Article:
The Ordination or Consecration of bishops is always done on Sunday. We see in an ancient manuscript Pontifical of the Cathedral church of Rouen, about 700 years old, how a bishop was consecrated. It states that the dean, the major Archdeacon, the Cantor, and the Chancellor marked those that should serve as ministers for the bishop, just like they did on major feasts: sicut in majoribus mos est festivitatibus. There were two acolytes with two thuribles, seven acolytes who each carried a candlestick with a candle, seven subdeacons with the Gospel books, seven deacon who carried the relics of the saints, and twelve priests wearing chasubles.

It cannot be doubted that this Pontifical is proper to the church of Rouen, for it contains these words: Interrogatio: Vis sancta Rotomagensi Ecclesiae mihique et successoribus meis obediens esse et subditus? ℟. Volo.

Interrogatio. Vis mihi et ecclesiae meae professionem facere, sicut mos ANTIQUITUS constitutus obtinuit? ℟. Volo, et paratus sum in omnibus obedire.

This ancient usage is still observed in the present day in the Cathedral church of Rouen, where they consider it as it were a right of this church to receive the obeisance of the suffragan bishops of the province, because it is the Metropolitan and Primatial Church of Normandy, confirmed as such by a most ancient right, and seen in the ancient Pontifical mentioned above, which even states that it is a “very ancient usage,” citing papal bulls and rulings of the court of Parliament. The suffragan bishops must present this obseissance in the hands of the Lord Archbishop, if he is present; if he is absent, in the hands of the celebrant at the moment when he has gone up to the altar before reading the Introit.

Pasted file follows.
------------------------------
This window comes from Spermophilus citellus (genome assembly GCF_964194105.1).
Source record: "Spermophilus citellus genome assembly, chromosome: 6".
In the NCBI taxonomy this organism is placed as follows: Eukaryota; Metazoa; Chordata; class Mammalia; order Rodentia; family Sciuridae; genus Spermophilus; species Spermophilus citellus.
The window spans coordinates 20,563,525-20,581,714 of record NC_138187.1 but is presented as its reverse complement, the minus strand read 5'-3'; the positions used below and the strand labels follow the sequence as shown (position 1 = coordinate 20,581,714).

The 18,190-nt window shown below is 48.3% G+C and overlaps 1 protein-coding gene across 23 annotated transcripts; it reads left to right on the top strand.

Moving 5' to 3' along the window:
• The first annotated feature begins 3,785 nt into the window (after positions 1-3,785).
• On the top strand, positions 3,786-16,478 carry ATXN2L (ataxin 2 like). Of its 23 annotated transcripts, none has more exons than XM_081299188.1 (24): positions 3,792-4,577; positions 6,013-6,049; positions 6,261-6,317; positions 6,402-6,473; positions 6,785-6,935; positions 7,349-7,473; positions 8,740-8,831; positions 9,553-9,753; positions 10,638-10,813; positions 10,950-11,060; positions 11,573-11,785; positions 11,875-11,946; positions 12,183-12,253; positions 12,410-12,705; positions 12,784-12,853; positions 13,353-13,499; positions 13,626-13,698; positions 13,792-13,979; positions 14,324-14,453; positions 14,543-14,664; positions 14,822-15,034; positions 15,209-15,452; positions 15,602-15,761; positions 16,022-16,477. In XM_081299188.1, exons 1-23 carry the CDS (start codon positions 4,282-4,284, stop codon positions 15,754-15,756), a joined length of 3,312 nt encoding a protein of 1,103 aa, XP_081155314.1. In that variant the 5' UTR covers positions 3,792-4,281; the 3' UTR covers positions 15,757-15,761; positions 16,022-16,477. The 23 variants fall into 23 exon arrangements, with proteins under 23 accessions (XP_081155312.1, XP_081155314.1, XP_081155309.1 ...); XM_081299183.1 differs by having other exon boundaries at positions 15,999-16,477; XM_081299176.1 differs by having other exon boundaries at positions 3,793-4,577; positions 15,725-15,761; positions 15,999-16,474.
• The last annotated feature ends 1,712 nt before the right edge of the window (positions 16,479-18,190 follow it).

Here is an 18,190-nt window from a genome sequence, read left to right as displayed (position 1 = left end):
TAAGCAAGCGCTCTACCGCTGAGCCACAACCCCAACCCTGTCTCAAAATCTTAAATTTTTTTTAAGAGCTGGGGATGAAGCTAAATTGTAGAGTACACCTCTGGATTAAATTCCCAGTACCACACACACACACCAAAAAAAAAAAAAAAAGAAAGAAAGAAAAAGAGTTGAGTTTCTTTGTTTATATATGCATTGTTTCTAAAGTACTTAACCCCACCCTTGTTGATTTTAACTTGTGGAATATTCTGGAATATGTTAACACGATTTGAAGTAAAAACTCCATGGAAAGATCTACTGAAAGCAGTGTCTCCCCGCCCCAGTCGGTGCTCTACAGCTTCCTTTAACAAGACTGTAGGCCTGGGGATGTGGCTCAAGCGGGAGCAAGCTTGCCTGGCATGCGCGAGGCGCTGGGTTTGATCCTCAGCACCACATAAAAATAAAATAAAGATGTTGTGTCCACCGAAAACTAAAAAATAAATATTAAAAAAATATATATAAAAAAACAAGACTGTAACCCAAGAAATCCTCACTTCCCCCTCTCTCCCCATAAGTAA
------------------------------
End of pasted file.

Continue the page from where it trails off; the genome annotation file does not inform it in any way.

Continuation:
Although the Mass is only of a feria, it is said as a double, with the Gloria in excelsis and the Credo, and the Cantor leading the choir, which only happens on doubles and triples.

Here is the formula that the suffragan bishop says over the Gospel book:

Ego N. Episcopus (Lexovinensis) Venerabili Ecclesiae Rotomagensi ac Reverendissimo Patri Domino N. Archiepiscopo et suis successoribus canonice intrantibus reverentiam et obedientiam me perpetuo exhibiturum promitto. And he signs his name in a manuscript covered with ivory which is kept in the sacristy of the Cathedral church. In it, there are a number of signatures of suffragan bishops and of abbots and abbesses of the diocese of Rouen.

At the first Solemn Mass which M. Colbert,[3] Archbishop of Rouen, sang in his Cathedral after receiving the pallium, there were two suffragan bishops who presented their oath of obedience before the reading of the Introit. Without presenting this oath the suffragan bishops are not recognized in the Metropolitan Church, are not admitted into the provincial assemblies, and are not allowed to be deputies of the province for the Assembly of the Clergy. Not only must they swear the oath of obedience, but also to dine with the Messieurs du Chapitre (Lords of the Chapter), in lieu of which they usually give 100 écus. This is apparently what is called the droit de past or right of repast, jus pastus in Latin.